Nobody Understands Data: Tesla, the Times and the Twitterati

I am archiving older pieces I have written on other sites, making this the definitive home for all my work. Enjoy!

I once read an article titled You Are Boring which took to task people who, among other sins, "like to say ‘Science!’ in a weird, self-congratulatory way." I’ve met many such people. I’ve acquiesced to them, smiling and nodding as they extrapolate wildly from too little data to some all-encompassing theory about Northeastern Republicans or some other easy target. I once witnessed someone use the non-word "ecosphere," but he’s a friend of mine so I forgave him.

The relevance of the preceding will be made clear momentarily. Meanwhile, there’s a sizable public ignorance crisis (I exaggerate) afoot! A little over a week ago, a New York Times reporter attempted to drive a Tesla Model S electric sedan from Washington, DC to Millford, CT and back, using only Tesla’s Supercharger charging stations along the I-95 corridor. Things went sour when his vehicle lost significant charge and range overnight, leading to a disputed series of events that ended with his $101,000 loaner sitting on a tow truck flatbed. Tesla CEO Elon Musk responded with annotated graphs produced from the vehicle telemetry which Tesla says it records by default in all press events to protect itself from agenda-laden scribes that might besmirch its honor, and then accused the reporter, one John M. Broder, of a “fake” review and staging events.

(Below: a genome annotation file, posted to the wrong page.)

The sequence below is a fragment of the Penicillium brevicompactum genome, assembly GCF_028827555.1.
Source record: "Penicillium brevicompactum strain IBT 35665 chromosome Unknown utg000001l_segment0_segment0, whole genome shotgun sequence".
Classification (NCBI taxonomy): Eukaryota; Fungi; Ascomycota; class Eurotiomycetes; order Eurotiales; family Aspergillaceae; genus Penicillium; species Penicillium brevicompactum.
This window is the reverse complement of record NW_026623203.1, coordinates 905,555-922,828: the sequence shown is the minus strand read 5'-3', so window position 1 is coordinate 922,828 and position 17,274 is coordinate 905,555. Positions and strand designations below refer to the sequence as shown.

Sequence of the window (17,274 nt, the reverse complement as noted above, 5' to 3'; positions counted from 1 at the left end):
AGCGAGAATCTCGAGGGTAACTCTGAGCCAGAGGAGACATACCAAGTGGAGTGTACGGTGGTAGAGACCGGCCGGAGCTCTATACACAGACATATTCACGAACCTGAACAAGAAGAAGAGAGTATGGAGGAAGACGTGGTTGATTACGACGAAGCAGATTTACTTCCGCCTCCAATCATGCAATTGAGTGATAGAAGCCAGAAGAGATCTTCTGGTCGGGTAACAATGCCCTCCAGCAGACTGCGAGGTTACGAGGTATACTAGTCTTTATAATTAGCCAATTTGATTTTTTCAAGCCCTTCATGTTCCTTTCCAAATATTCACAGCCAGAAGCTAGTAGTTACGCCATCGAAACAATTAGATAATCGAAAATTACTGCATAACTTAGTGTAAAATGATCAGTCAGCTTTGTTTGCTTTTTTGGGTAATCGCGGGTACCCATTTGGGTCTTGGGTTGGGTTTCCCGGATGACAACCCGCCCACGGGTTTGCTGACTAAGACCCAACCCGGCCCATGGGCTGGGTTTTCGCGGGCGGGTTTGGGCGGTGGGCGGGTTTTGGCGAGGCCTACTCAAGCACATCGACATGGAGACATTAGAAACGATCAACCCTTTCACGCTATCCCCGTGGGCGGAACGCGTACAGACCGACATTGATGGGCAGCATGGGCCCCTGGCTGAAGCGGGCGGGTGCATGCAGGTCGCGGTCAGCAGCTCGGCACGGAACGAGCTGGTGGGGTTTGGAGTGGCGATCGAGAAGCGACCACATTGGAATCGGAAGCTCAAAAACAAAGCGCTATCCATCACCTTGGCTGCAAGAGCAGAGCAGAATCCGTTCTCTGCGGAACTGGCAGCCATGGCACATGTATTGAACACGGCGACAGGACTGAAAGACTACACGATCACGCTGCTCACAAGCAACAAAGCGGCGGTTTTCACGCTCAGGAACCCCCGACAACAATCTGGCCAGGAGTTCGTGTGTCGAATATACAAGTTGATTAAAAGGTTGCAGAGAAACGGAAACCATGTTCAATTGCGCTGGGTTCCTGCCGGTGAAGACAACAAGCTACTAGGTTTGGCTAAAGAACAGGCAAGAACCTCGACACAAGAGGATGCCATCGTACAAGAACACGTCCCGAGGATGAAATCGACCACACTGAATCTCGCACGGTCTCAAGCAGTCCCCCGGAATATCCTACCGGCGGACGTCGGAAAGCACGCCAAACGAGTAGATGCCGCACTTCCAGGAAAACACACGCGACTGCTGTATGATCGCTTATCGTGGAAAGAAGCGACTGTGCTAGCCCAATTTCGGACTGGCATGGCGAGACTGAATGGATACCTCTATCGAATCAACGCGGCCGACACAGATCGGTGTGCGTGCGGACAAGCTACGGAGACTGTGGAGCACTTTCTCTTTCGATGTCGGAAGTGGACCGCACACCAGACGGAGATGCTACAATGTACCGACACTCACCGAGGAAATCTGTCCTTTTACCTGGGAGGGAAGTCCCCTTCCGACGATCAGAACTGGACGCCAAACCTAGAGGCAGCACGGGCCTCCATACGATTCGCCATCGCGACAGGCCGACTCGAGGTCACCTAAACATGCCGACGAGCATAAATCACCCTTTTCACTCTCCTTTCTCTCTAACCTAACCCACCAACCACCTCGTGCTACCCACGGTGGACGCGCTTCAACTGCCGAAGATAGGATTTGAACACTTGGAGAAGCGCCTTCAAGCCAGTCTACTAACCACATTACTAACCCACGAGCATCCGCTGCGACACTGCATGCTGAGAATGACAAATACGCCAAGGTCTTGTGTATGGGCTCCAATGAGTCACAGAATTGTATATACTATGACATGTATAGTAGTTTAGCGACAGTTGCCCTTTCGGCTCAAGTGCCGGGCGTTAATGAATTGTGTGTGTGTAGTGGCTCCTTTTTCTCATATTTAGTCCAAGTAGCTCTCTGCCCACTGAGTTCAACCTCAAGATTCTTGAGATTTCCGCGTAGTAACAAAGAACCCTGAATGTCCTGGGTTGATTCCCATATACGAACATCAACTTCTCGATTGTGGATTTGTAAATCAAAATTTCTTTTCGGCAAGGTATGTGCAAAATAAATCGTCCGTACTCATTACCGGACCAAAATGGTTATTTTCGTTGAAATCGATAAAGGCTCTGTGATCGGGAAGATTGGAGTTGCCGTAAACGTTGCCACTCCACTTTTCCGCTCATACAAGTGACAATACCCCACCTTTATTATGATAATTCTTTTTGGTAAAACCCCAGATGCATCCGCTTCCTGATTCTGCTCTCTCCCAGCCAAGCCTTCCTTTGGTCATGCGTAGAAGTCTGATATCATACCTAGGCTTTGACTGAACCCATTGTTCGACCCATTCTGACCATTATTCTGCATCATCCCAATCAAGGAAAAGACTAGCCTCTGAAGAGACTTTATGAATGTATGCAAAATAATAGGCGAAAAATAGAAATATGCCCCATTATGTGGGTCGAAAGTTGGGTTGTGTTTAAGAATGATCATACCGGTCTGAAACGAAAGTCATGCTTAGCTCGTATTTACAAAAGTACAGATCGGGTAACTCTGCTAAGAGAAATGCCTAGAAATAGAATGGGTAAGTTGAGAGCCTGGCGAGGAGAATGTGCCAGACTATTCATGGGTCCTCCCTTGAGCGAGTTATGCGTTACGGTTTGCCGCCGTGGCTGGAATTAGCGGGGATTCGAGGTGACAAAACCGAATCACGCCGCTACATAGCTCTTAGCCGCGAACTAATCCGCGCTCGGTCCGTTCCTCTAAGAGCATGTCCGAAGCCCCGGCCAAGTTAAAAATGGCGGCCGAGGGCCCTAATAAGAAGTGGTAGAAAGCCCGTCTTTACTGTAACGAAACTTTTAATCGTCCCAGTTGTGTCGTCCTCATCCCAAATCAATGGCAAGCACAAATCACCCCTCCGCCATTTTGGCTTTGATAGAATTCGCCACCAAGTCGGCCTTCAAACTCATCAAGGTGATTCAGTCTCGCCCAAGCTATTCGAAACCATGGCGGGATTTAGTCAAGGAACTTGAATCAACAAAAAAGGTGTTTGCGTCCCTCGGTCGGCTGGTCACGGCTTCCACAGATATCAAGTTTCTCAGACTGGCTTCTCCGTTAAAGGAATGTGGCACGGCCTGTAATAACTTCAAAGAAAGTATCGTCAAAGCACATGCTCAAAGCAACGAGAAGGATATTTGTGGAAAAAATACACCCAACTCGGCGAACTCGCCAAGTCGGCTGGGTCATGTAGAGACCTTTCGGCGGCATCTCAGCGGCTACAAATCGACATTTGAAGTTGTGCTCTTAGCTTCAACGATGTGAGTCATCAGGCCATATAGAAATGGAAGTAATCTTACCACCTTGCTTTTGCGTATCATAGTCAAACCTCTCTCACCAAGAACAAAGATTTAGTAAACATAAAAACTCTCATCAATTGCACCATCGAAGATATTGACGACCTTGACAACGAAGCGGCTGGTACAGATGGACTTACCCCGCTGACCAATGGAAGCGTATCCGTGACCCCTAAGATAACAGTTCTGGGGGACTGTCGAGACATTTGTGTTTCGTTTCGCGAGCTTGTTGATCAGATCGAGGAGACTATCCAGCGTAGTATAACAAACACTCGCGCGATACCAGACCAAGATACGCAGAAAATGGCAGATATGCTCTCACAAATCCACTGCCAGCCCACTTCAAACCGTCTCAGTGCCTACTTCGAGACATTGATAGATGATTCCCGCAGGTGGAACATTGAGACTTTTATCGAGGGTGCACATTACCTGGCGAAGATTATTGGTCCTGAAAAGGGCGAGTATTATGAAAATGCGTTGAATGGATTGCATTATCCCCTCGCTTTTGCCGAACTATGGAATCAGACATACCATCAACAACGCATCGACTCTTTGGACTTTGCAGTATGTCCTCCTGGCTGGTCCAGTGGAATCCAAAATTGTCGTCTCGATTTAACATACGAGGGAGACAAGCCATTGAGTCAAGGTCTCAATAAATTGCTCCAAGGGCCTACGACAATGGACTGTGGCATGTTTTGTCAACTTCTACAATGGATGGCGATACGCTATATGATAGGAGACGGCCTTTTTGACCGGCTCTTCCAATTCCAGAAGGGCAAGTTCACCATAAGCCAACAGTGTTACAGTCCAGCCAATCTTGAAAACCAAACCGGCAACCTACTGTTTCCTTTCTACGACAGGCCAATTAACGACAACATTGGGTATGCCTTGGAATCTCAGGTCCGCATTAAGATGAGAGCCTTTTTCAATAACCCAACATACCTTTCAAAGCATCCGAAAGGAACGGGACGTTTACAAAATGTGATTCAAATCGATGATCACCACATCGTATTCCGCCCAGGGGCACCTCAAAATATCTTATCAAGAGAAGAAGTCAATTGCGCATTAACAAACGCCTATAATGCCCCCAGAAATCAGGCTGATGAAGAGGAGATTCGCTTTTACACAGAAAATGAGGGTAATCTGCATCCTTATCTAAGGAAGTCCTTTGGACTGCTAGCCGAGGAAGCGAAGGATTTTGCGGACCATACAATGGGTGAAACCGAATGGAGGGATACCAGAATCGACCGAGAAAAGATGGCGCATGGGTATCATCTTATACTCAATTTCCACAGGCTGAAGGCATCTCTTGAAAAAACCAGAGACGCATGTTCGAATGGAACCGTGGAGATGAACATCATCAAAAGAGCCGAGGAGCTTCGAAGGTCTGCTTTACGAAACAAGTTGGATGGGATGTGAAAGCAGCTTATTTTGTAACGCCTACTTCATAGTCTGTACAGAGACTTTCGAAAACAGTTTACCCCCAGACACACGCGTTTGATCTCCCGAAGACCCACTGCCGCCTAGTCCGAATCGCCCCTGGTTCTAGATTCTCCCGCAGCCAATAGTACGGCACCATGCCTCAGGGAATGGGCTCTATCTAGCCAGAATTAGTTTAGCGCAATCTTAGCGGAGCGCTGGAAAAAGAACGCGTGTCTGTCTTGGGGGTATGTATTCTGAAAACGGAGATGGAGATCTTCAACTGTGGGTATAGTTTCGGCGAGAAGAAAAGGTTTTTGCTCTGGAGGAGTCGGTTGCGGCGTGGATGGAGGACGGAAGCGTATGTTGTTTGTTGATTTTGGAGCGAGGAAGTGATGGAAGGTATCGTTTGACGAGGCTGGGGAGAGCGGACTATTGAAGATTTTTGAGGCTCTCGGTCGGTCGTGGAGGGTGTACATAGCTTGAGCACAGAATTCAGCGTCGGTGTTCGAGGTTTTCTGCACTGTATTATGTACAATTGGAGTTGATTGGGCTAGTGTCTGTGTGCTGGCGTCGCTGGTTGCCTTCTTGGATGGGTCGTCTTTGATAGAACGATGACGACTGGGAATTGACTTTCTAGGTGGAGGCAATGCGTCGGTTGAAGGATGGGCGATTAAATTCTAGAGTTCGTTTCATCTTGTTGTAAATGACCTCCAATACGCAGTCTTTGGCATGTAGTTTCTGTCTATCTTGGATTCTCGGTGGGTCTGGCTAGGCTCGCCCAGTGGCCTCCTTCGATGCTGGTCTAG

(Google for more information. There have been additional volleys, with third parties from the Atlantic Wire to Wired weighing in.)

Update: The Times’ Public Editor has weighed in with what I think is a fair assessment, acknowledging that debate will continue for those who will never be convinced to change their minds.

This being the internet, lines were drawn, tempers flared and boring twerps came out yelling victory for “data!” (shades of “science!”)… except there is no data.

Tesla hasn’t released the actual vehicle data. Now, I’m not accusing Elon Musk of producing a fake response and massaging the data. No, actually, what I’m saying is that statistics require conditioning and data requires interpretation. It is easy to draw false correlations from masses of raw data points, especially when emotions run high. I’m saying that we don’t actually know what happened, and all this sound and fury is probably occluding a much more pedestrian state of affairs.

My biases, upfront: I think the Model S is an incredible car and electric vehicles are the future, but I’m bearish on batteries. I’ve never heard of Broder before, and I won’t be seeking out his writing after this. Elon Musk is the real-life Tony Stark, except better. Tesla, Space X and Solar City are a trifecta of potentially world-changing companies. (PayPal is meh, though.)

A random example: Broder claims he turned the temperature down and was “freezing.” Musk infers that Broder claimed to have done so at a specific mile count, then triumphantly crows about the much higher temperature set point recorded by the car at that time… conveniently ignoring the giant chasm of set point decline immediately after it. Further, commenters on multiple sites and services online seized on Broder’s claim of “freezing” despite the set point being a “comfortable” 64F… except that the vehicle set point is NOT the actual internal temperature but the target set for the heating system, and that in extreme cold weather a modest set point can leave extremities located by exterior body panels like the floor quite cold—put your hand by the window on a viciously cold day and note the “layer of cold air” there, despite the rest of the cabin being toasty. The cabin temperature sensor is typically placed out of direct sunlight so as not to cause solar heating to yield off readings, as an example of how environmental sensitivities are factored in.